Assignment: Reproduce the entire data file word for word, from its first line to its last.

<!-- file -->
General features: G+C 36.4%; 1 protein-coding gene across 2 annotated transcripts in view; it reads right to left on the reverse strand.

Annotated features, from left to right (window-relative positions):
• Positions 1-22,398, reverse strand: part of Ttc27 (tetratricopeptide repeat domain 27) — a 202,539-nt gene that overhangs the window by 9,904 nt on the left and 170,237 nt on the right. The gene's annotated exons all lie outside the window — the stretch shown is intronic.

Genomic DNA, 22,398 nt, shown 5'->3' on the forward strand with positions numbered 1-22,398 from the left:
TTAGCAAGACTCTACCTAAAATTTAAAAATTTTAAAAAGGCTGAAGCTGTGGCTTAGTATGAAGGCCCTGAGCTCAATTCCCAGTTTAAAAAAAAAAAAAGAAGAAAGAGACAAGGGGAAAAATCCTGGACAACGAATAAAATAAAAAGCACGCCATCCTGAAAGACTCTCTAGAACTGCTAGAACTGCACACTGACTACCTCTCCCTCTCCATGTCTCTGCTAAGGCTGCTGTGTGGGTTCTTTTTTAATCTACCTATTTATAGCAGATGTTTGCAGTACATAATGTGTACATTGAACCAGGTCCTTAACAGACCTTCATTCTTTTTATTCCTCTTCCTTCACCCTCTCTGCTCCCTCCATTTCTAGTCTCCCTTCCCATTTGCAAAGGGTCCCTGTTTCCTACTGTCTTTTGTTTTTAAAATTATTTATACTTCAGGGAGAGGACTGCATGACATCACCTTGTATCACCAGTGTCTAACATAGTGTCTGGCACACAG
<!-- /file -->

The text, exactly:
General features: G+C 36.4%; 1 protein-coding gene across 2 annotated transcripts in view; it reads right to left on the reverse strand.

Annotated features, from left to right (window-relative positions):
• Positions 1-22,398, reverse strand: part of Ttc27 (tetratricopeptide repeat domain 27) — a 202,539-nt gene that overhangs the window by 9,904 nt on the left and 170,237 nt on the right. The gene's annotated exons all lie outside the window — the stretch shown is intronic.

Genomic DNA, 22,398 nt, shown 5'->3' on the forward strand with positions numbered 1-22,398 from the left:
TTAGCAAGACTCTACCTAAAATTTAAAAATTTTAAAAAGGCTGAAGCTGTGGCTTAGTATGAAGGCCCTGAGCTCAATTCCCAGTTTAAAAAAAAAAAAAGAAGAAAGAGACAAGGGGAAAAATCCTGGACAACGAATAAAATAAAAAGCACGCCATCCTGAAAGACTCTCTAGAACTGCTAGAACTGCACACTGACTACCTCTCCCTCTCCATGTCTCTGCTAAGGCTGCTGTGTGGGTTCTTTTTTAATCTACCTATTTATAGCAGATGTTTGCAGTACATAATGTGTACATTGAACCAGGTCCTTAACAGACCTTCATTCTTTTTATTCCTCTTCCTTCACCCTCTCTGCTCCCTCCATTTCTAGTCTCCCTTCCCATTTGCAAAGGGTCCCTGTTTCCTACTGTCTTTTGTTTTTAAAATTATTTATACTTCAGGGAGAGGACTGCATGACATCACCTTGTATCACCAGTGTCTAACATAGTGTCTGGCACACAG